Archiving Holloway

Filed under:Research Sources — posted by Hugh Denard on January 26, 2011 @ 1:21 am

With project time rapidly elapsing and visiting hours to the Prints and Drawings Department limited to Mondays and Tuesdays, today’s priority was to photograph the 1904 Holloway designs for the Abbey. There’s a form to sign, that assures the Library that any photos I take with my own camera are for my own personal research only and (sorry readers!) will not be shared.

The paper Holloway used is now extremely fragile; not, it would seem, a product designed for long-term preservation. Many of the drawings have distinctly distressed edges, and some of the larger sheets have even cracked apart into two or more separate fragments that have to be reassembled to be understood. Here and there, entire sections of plans are missing.

My time-slot started at 2.30pm but, treating the drawings with the tender care they deserve, it took every moment of 3-and-a-half hours to photograph all 36, including a handful that are double-sided. So, not much time, today, to linger lovingly over them and ponder their secrets.

Enough, however, to note that the collection includes a survey of the “Hibernian Theatre of Varieties, Lower Abbey Street”, as well as a couple of site plans, the all-important seating plans, and floor-by-floor plans and elevations of the “proposed alterations”, including for the canopies over both Marlborough and Abbey Street entrances – the far less ornate design for the “PIT” entrance leaving in no doubt who was (not) at the top of the Abbey’s social pecking order!

There’s just a handful of close-up details, of decorative architectural mouldings, and even of “presses” in the dressing rooms. Oddly, only one of the Abbey drawings is dated (July 7, 1904). An interesting item is a single page of text, being a: “specification of work required to be done according to the accompanying plans…”, signed by Holloway. For fun, the collection concludes with a drawing inscribed “Electric Theatre, Talbot Street Dublin for Electric Theatre Co. Ltd. Proposed New Balcony”, which is signed and (unusually) dated 8/3/12: a gratifying spin-off project for Holloway following the presumable success of his adventures in the Abbey.

I’ve some workaday cataloguing to do, tomorrow, to match my photos with descriptions, and fulfil my promise to Honora to give her an inventory. In the process, I’ll get a chance to spend some more time with the collection and really find out what’s what.

With characteristic kindness, Honora copied for me the list of artists in Holloway’s 1119-strong collection of sketches and paintings, which contains 150 by the man himself, as well as 125 by Frank Leah. There are also pieces by Micheál MacLiammóir and George Russell (AE).

The collection includes an affectionate portrait by Ben Bay (one of 56 items that Holloway collected by Bay) of a bewhiskered Holloway as eternal boy, pictures scattered at his feet like toys on a nursery floor, an oversized volume portentously labelled “Architecture | Ethics” in his hands.

Bay’s drawing, and its title, “When we were boys”, casts a droll, but warm eye on a man who sustained his childlike passion for plays and playhouses through judicious, “grown-up”, labours of love such as his monumental Impressions of a Dublin Playgoer and, of course, his painstaking architectural work on the Abbey itself.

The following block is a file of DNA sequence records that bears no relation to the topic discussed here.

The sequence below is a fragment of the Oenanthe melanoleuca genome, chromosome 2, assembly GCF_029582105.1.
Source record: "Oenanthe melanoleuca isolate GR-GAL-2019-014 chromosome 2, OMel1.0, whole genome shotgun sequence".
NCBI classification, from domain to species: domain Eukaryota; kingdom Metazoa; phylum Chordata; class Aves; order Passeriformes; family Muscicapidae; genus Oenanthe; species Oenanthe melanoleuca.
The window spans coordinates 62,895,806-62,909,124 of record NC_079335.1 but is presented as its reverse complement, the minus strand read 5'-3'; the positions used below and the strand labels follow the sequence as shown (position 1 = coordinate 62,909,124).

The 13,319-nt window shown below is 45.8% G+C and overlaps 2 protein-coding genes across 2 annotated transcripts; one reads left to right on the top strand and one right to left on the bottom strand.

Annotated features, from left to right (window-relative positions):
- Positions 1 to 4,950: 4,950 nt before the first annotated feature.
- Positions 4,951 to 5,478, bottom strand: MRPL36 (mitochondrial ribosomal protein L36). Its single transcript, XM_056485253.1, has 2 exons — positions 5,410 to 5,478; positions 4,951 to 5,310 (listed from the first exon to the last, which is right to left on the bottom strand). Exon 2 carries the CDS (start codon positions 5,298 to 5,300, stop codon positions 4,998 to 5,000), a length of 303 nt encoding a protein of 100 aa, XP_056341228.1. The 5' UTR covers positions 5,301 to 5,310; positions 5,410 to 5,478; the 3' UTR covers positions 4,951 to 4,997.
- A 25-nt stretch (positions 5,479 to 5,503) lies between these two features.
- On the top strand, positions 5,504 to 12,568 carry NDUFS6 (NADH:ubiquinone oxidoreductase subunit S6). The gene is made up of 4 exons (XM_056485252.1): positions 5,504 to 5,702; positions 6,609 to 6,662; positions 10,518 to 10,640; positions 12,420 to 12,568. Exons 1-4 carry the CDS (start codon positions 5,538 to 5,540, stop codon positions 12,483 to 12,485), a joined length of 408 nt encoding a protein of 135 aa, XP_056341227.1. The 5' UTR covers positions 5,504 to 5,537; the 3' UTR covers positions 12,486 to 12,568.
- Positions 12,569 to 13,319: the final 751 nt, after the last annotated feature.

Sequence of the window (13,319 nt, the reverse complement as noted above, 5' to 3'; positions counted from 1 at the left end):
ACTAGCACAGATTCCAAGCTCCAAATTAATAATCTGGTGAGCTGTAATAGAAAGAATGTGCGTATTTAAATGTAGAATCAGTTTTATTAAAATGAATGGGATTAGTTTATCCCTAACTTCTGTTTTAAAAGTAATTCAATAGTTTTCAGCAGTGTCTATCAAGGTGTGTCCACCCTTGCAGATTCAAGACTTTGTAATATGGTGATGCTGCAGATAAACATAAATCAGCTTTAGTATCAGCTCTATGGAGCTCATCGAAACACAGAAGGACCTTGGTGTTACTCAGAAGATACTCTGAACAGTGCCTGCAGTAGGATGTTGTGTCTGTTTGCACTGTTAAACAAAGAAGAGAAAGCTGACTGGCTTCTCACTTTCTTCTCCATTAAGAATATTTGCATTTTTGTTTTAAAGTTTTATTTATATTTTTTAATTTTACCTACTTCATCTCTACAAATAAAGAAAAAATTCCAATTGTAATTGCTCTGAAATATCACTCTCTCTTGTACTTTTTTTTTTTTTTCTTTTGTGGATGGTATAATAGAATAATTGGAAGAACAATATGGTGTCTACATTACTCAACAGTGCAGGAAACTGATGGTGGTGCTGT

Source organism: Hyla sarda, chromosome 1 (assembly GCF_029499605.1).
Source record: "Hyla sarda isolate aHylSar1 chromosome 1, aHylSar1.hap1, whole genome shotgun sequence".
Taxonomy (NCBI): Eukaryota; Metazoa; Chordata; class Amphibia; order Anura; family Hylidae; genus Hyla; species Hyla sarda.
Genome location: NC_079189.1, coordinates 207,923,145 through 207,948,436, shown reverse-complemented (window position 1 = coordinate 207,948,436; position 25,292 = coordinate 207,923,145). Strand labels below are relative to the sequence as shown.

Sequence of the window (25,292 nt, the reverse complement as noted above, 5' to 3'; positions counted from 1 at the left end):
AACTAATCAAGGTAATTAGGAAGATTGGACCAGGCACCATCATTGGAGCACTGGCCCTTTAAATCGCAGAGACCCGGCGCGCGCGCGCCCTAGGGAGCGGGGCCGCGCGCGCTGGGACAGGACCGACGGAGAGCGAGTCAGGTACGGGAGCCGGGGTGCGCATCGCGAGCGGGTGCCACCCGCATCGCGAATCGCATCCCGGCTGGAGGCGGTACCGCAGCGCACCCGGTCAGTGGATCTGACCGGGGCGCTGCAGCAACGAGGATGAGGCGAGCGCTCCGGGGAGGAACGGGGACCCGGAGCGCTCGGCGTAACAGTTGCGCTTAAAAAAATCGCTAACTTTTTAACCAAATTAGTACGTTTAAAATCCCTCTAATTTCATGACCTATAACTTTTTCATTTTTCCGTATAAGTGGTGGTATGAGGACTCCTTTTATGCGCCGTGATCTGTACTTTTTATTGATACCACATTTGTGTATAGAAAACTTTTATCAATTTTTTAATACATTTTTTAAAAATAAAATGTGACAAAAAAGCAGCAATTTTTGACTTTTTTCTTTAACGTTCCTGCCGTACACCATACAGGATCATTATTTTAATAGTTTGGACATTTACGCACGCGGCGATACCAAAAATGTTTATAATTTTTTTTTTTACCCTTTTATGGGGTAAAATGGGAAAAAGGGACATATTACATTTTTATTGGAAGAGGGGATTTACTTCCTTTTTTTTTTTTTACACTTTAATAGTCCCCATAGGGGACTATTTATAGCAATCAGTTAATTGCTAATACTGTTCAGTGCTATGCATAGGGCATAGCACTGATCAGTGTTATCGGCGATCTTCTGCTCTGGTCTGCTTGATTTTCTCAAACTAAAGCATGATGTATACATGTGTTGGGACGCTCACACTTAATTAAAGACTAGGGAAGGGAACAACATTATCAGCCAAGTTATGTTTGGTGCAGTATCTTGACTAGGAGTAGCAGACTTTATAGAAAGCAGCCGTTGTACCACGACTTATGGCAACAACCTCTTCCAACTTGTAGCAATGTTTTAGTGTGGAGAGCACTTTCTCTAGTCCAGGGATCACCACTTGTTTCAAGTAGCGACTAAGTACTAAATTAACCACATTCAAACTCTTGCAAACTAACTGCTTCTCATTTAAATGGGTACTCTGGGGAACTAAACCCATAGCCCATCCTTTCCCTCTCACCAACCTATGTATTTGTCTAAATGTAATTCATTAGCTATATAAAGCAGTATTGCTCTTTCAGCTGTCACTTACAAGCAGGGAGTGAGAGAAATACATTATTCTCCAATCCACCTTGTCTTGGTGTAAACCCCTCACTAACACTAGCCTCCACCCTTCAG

1. Hi Hugh, the ‘Impressions of a Dublin Playgoer’ presumably records some of Holloway’s nights out at the Abbey once it was built, doesn’t it? If so, are you using it? As I’m in the BL now, I’ll take a look to see if they have it. Now I’m curious.

    Comment by Ildi — January 26, 2011 @ 3:28 pm

  2. Hi Ildi, yes indeed. The NLI has the original, 221-volume(!) MS, as well as microfilm, and I’ve been working on it. JH says very little about the architecture even during the period in which we know he was busy designing it. His “Impressions” of the theatre are primarily concerned with the acting styles and capabilities of the performers he sees, the subject matter of plays, and audience responses. He give us some wonderful backstage vignettes from the Abbey, but these are typically character sketches or observations on directing styles, neglecting for the most part the physical environment in which they take place. Robert Hogan and Michael J. O’Neill published a selection of JH’s “Impressions” of the years 1899-1926 (Southern Illinois University Press, 1967), which is a painless way of getting a sense of H’s work, but of course there’s no shortcut to scouring the original for details that may not have made it into the published volume.

    Comment by Hugh Denard — January 26, 2011 @ 4:31 pm

  3. Gosh – he’s talking of actors in performance and I haven’t heard of this? must check it out. Thank you! must be annoying though that he doesn’t remark on the architecture. He probably thought that that was Dr Denard’s job. By the way, I hope there’s an image of the space in Hogan and O’Neill, to give context to the remarks on acting style. Looking forward to reading it.

    Comment by Ildi — January 26, 2011 @ 9:48 pm

  4. Spent much of yesterday (as much time, at least, as I could liberate from other obligations – article proofing, reference-writing etc.) editing and analysing the photos of JH’s 1904 plans. Wonderful material to be working with, if slow going.

    Comment by Hugh Denard — January 27, 2011 @ 10:45 am

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image: detail of installation by Bronwyn Lace